The SolarSPELL is an offline, ruggedized, digital library, created by Dr. Laura Hosman for the U.S. Peace Corps. It has thousands of pieces of educational content that can be accessed through a self-contained Wi-Fi hotspot on the device itself. Currently, there are more than 200 deployed in several Pacific Island nations. After visiting one of these nations, Tonga, in December of 2016, I learned that almost all of the Peace Corps volunteers stationed around the Pacific Islands suffered from a lack of resources due to a variety of reasons. While the SolarSPELL helps to remedy that, the device is lacking classroom activities and resources for creative work and educational drama. Furthermore, for many students in these environments, schools are for learning information and producing high scores on exams, not for learning about creative strengths and identity. After researching curriculum development and the use of drama in an educational setting, I compiled over 50 pieces of content to include on the SolarSPELL involving art, drama, music, movement, and most importantly, imagination. These resources will allow Peace Corps volunteers to explore additional ways to teach English in their schools, while also creating a classroom environment that allows for creative expression. All the content is compiled into one folder as "Teaching Resources", and is then broken down into seven sub- categories. In the first sub-category, Art Projects, there is a collection of several hands-on projects, many of which involve recyclable or readily available materials. These projects will allow for a greater understanding of conservation and "green" living, concepts that are crucial to the stability of these island nations. The next 5 categories are Drama Readings, Music, Movement, and Video, Group Exercises, Creative Writing, and Worksheets. The second sub- category is a collection of beginner-level "Reader's Theater" scripts. The third sub-category involves music and video to engage students in movement activities. The fourth sub-category is a compilation of group games and activities to help students express themselves and learn social skills. The fifth sub-category includes a collection of activities such as fill-in-the-blank story worksheets and journal prompts which will aid in creative thinking and the practice of the English language. The sixth sub-category involves a collection of worksheets that mainly focus on self-reflection and identity. The seventh and final sub-category, Content Guide and Information, works to explain the benefits of using of drama and creative play in the classroom, as well as strategies teachers can implement in order to further engage their students in dramatic learning and play. Overall, these pieces of content are meant to be used as resources for the Peace Corps volunteers in order to provide alternative ways to practice reading, writing, and speaking the English language, a critical part of education in the Pacific Islands.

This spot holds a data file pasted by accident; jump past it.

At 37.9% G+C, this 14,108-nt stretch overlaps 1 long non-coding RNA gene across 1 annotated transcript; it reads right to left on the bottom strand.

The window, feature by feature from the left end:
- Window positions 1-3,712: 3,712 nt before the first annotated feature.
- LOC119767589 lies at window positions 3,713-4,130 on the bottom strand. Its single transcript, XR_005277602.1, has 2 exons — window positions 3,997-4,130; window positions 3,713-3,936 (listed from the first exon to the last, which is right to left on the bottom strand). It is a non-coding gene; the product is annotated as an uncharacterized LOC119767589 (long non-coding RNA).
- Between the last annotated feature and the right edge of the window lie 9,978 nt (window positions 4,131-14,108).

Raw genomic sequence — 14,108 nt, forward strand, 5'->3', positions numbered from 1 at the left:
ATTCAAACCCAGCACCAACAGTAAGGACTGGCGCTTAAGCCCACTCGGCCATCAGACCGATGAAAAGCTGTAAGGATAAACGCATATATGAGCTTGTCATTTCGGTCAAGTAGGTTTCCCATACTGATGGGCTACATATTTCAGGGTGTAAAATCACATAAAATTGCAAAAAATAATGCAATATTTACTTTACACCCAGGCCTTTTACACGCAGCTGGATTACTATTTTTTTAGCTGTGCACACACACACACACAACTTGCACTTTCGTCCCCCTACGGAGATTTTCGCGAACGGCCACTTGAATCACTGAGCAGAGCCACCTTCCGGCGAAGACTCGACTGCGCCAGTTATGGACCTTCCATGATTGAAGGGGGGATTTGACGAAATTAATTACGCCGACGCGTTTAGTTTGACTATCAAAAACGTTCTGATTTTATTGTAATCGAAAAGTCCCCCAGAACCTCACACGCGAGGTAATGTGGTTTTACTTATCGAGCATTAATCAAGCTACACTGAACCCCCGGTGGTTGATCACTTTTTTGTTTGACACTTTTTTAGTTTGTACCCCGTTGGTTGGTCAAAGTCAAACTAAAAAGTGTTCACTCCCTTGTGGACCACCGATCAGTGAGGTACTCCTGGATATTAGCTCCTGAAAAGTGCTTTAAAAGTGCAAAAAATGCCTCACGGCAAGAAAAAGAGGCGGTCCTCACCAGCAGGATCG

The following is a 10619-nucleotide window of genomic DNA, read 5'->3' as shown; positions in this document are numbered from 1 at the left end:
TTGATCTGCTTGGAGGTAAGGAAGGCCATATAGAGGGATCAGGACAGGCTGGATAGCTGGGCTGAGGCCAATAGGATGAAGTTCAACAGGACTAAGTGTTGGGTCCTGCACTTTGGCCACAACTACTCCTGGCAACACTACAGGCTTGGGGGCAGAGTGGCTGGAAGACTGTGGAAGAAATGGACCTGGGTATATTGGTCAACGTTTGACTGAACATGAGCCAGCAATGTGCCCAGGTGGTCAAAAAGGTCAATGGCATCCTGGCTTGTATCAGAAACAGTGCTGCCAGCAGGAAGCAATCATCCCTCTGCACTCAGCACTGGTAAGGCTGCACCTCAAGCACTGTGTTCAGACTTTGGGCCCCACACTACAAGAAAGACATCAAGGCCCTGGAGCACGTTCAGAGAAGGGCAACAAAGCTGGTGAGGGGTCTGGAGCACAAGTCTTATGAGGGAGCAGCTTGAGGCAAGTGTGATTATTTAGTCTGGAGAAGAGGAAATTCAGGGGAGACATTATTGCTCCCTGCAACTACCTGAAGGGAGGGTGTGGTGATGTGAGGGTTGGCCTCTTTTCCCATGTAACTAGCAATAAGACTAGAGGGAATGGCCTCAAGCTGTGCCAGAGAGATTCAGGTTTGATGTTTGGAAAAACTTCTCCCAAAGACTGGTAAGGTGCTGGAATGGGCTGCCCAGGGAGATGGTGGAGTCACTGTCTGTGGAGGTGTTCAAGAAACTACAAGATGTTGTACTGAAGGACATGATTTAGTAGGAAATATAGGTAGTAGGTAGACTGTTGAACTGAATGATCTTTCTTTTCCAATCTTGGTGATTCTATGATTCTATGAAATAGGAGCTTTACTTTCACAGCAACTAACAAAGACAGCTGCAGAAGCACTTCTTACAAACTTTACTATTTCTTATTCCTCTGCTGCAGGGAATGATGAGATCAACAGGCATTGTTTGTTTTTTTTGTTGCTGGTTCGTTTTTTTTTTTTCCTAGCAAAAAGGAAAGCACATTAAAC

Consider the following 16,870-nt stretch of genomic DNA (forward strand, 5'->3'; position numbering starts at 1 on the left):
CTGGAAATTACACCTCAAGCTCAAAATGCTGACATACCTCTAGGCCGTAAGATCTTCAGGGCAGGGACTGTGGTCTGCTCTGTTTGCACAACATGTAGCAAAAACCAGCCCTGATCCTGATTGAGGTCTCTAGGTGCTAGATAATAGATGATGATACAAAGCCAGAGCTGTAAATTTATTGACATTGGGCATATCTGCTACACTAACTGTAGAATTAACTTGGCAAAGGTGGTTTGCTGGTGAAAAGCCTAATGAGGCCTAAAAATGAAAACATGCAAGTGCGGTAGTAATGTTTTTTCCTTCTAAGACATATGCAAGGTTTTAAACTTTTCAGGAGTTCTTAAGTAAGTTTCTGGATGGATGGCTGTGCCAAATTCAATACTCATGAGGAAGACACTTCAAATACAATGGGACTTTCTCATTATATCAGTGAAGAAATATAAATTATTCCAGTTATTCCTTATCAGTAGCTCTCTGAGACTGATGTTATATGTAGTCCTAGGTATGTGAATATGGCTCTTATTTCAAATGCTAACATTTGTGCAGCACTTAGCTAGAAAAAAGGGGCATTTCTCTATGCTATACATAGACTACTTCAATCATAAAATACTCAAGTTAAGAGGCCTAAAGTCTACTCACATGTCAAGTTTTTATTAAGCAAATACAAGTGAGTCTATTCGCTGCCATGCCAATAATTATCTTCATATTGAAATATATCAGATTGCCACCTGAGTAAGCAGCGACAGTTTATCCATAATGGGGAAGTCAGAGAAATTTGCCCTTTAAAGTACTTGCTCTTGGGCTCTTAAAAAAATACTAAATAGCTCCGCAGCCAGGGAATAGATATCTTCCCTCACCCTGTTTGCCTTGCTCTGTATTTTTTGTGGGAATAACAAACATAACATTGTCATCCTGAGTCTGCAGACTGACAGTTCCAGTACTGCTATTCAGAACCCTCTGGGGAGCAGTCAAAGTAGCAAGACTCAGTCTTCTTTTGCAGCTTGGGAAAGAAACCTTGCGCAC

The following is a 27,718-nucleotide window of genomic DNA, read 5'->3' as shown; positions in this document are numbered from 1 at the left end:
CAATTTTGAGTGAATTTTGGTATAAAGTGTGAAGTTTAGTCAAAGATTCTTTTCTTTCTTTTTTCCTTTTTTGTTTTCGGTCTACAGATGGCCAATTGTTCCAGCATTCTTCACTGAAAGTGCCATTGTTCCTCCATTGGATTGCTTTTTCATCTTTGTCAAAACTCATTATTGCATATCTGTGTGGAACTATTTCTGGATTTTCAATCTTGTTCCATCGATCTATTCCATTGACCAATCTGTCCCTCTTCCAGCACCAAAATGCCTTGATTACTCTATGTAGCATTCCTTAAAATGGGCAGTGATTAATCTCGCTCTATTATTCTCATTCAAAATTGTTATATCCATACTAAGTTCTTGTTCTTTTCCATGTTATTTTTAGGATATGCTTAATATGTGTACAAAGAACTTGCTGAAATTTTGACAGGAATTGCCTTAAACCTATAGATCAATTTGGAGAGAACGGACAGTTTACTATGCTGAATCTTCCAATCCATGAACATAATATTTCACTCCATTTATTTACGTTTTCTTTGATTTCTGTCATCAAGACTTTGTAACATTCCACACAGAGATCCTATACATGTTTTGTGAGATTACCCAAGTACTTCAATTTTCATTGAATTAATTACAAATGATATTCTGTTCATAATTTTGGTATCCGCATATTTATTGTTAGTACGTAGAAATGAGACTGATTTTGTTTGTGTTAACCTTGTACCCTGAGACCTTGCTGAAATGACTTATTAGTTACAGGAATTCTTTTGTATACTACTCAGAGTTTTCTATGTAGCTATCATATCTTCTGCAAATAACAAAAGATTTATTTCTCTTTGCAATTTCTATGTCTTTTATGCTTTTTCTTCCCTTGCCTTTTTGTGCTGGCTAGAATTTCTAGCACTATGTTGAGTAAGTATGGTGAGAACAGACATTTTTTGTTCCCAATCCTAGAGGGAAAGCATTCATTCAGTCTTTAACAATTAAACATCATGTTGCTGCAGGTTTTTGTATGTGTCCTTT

In this paper we explore the design, implementation, and analysis of two different approaches for providing music recommendations to targeted users by implementing the Gram-ART unsupervised learning algorithm. We provide a content filtering approach using a dataset of one million songs which include various metadata tags and a collaborative filtering approach using the listening histories of over one million users. The two methods are evaluated by their results from Million Song Dataset Challenge. While both placed near the top third of the 150 challenge participants, the knowledge gained from the experiments will help further refine the process and likely produced much higher results in a system with the potential to scale several magnitudes.